Tara Vander Dussen, also known as the New Mexico Milkmaid, understands that people need to feel comfortable if they are going to ask a question of a dairy farmer. She's been building trust for more than five years and has some sound advice for those looking to directly connect with consumers. You can follow her via her blog, Instagram, Facebook, Twitter, Pinterest, and TikTok.
I asked Tara a few questions about her dairy promotion efforts, and her answers are as follows.
Why is it important to advocate for agriculture?
It is important because when people have questions about their food or about dairy farming, we want them to know they can reach out to us. In order for them to feel comfortable reaching out, we have to build a relationship with them. If we have built a relationship with our consumers, they are going to be less likely to believe the first false narrative they see online. Or, when something comes up that they have questions about, they know where to find us.
Last year, when an activists' video was released, I had several followers message me, letting me know they saw this video and asking me to explain what happened or if it was true. At that point, I was so thankful that they felt they could trust me enough to send me a message and valued what I had to say instead of just believing what they saw on the internet.
What advice would you give yourself if you were just starting out today?
If I were to start advocating today, I would do things a little differently. I would really consider the platforms I want to be on and that I like and jump all in. One of the hardest things to learn is that you can't be everywhere! There are so many platforms. They are each unique and different. And they all take time. So, don't spread yourself too thin.
At the same time, decide where you want to be and go for it! For me, I started with my blog in 2015. But I wasn't actively sharing on social media. I didn't start really sharing on Instagram until January 2018. I didn't create a Facebook business page until late into 2018, and I only recently got into sharing on Pinterest. Looking back, I feel like I missed several years and great opportunities to share the blogs I was already writing. I loved Instagram, Facebook, and Pinterest already, and it made sense for me to be sharing my blogs on those three platforms. I wish from Day 1 that I would have shared actively on all those platforms.
On the other hand, I don't use or even really like YouTube. So, it doesn't make sense for me to be there. I know it's a great opportunity, but it isn't the right fit for me. Instead of spending my time and energy on a platform I don't like, I channel my energy into the platforms I enjoy using.
And obviously, things change. There are always new platforms, like TikTok, that will come in and changes things up, and you can re-evaluate as you need to.
What are you excited about when it comes to advocating?
There are so many amazing ways to share! You don't have to fit any particular mold. You can share in the way you want, on the platforms you are comfortable with, and still have an impact. And it doesn't all have to be on social media.
Some of the best experiences I have had advocating haven't been on social media. They have been in real life attending different events where I was able to share about dairy farming. My favorite thing about advocating is seeing how people react to conversations and their feedback, and ultimately, encouraging them to support dairy. With in-person interactions, you really get to see the impression you can make on people's outlook on dairy. It is truly an incredible experience.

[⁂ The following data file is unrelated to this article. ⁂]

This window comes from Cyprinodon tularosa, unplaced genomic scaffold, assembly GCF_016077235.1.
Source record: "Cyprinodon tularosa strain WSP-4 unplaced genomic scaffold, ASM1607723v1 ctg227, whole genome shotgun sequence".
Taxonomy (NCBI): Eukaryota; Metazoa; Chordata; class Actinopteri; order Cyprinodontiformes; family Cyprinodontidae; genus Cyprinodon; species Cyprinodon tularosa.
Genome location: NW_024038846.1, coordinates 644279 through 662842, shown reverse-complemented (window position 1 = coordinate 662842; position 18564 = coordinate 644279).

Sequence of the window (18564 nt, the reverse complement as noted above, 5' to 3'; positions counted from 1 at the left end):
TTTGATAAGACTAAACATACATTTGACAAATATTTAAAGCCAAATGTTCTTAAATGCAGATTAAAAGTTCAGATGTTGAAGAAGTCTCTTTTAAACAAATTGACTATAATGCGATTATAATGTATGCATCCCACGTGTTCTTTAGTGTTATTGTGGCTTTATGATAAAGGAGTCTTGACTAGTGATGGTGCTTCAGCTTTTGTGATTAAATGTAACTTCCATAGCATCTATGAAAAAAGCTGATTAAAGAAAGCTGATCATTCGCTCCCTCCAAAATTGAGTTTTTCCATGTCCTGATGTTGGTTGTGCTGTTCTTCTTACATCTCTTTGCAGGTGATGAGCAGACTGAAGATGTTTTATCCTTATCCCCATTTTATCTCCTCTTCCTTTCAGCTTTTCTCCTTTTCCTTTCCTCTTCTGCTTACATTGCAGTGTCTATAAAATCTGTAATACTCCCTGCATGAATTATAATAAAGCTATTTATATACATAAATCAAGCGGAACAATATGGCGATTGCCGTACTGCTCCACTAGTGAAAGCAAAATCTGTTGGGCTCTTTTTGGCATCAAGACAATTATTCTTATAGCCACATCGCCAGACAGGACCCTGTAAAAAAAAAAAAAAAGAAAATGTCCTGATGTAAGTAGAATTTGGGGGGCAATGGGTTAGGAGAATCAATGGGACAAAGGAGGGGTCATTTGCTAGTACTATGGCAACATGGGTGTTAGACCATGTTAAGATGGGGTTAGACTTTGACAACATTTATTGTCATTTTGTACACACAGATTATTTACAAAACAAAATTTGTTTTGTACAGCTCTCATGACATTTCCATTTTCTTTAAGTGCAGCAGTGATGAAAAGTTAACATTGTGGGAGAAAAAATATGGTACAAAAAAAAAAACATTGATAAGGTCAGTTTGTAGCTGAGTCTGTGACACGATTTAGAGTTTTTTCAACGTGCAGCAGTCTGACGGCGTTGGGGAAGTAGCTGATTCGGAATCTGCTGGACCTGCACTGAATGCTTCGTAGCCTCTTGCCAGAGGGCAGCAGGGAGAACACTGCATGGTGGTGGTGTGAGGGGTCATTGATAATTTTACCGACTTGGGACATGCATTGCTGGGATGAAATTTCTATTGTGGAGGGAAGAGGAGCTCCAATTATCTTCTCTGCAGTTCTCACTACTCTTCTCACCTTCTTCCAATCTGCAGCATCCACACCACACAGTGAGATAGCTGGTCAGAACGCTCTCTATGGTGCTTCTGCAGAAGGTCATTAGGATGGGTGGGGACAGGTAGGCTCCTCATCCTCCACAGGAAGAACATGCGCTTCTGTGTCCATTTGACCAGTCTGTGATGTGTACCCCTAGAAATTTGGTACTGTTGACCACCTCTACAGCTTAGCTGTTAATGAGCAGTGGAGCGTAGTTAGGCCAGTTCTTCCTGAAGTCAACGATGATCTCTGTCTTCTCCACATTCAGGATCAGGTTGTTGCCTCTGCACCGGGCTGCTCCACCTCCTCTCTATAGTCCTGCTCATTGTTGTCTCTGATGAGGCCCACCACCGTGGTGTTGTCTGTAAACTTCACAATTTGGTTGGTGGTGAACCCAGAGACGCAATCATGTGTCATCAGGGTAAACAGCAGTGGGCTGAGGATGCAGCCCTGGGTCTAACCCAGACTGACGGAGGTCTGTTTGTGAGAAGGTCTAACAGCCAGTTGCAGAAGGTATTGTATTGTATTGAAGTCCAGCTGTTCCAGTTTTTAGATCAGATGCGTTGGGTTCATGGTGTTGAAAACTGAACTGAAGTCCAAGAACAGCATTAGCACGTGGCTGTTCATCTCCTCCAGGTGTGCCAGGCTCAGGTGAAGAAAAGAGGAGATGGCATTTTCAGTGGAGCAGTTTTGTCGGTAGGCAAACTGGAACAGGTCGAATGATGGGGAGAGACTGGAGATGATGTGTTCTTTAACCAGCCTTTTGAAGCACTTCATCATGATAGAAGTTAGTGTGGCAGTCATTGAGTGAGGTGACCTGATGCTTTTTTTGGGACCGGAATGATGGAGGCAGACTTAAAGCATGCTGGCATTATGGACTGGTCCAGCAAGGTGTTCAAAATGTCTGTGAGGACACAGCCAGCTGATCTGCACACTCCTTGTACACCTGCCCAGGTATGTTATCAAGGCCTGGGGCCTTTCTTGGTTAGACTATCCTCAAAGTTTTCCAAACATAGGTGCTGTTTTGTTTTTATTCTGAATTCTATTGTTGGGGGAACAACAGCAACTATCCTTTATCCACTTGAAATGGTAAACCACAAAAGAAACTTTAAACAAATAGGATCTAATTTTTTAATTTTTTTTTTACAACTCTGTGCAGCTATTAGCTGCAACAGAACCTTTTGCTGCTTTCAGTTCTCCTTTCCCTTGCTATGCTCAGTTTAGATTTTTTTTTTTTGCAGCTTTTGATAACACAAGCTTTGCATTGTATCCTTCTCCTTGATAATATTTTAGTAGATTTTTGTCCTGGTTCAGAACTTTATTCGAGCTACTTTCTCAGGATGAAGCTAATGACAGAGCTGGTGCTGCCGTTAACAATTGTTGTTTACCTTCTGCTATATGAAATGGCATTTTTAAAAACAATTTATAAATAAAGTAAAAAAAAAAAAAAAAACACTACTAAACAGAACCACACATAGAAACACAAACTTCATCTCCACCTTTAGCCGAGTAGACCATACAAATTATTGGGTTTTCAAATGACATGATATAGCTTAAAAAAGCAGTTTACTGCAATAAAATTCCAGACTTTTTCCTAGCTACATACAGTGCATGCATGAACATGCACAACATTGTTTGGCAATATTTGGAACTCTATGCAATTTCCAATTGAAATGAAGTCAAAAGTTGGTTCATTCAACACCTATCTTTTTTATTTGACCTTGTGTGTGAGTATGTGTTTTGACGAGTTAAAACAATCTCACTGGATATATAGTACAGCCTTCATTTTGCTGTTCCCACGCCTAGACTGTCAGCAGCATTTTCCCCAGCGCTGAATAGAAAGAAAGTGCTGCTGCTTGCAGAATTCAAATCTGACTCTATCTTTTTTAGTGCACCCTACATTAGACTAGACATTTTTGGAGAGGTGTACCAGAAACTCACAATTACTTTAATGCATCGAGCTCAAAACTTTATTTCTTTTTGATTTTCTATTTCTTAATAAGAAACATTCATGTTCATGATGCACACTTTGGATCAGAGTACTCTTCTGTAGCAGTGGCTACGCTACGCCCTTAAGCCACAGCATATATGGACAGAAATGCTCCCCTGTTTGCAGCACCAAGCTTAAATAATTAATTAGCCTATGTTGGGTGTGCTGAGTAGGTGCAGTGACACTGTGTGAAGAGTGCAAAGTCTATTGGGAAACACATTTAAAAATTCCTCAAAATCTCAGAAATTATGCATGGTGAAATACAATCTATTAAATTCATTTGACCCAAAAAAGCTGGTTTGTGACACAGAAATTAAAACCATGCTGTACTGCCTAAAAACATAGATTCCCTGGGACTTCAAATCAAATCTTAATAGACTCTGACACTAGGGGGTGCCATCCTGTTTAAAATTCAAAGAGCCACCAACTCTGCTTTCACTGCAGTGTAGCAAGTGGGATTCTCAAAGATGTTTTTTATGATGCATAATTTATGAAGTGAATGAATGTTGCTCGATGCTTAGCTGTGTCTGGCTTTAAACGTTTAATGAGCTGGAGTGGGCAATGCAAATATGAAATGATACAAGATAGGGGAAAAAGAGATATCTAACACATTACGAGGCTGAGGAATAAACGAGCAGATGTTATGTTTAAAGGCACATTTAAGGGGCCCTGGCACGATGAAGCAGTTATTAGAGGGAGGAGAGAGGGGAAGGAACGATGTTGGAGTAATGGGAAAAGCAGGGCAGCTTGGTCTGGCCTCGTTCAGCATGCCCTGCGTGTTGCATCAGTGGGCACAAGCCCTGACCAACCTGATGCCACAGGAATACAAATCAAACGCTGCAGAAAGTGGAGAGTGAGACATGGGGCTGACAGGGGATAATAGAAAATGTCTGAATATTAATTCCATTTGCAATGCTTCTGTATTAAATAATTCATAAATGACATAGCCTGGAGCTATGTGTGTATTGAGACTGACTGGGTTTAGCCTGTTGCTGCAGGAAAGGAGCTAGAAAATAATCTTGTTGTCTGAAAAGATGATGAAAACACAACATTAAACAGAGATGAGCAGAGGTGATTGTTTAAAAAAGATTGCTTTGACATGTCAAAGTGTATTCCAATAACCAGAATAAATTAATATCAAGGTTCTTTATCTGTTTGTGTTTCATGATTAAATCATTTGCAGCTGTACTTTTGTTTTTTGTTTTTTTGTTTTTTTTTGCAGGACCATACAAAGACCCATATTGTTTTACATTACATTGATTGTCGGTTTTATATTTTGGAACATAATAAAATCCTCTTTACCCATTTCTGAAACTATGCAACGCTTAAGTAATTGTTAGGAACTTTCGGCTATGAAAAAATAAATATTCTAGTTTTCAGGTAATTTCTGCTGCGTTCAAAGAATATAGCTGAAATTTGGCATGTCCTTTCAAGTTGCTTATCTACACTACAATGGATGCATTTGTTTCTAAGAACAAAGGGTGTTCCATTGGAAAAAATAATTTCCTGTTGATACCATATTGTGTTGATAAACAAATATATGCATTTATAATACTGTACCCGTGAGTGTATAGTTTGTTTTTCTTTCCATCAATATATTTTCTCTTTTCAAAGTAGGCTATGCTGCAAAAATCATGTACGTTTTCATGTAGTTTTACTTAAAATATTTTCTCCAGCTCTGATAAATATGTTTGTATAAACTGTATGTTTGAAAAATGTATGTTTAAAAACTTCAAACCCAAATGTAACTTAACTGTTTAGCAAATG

This year more than ever, our food supply chain has been at the forefront of people's minds. In my opinion, this has led to some great opportunities for sharing, and our consumers are more engaged and ready to listen than ever before.
What is the hardest part of advocating?
There are a couple of hard things about advocating, but I want to start by saying that the pros far outweigh the cons! For me, sharing has become a part-time job. I love doing it and I am passionate about sharing, but it does take time. And what you put into it is what you will get out of it. So, it doesn't have to be a part-time job for everyone, but be prepared for it to take some time, especially getting the hang of it all.
It is also a good idea to have a thick skin. Not everyone is going to agree with how and what you share, and I am not just talking about activists. Different people have differences of opinion. You can't take it too personally when you don't make everyone happy.
And lastly, the hardest part for me is the weight of responsibility for representing our dairy community. I want to represent dairy in a way that makes all dairy farmers proud. I feel that weight every time I share, especially when it's on a big stage. I don't want to disappoint anyone. I want dairy farmers to hear my message and feel like I did a good job conveying all of our stories.
If you want to get started on social media, I recommend you reach out to your local dairy checkoff and see how they can help you get started using social media to connect directly with consumers.
To learn more about your national dairy checkoff, visit www.USDairy.com or send a request to join our Dairy Checkoff Facebook group.
The author is a Senior Vice President of Digital Initiatives at Dairy Management Inc.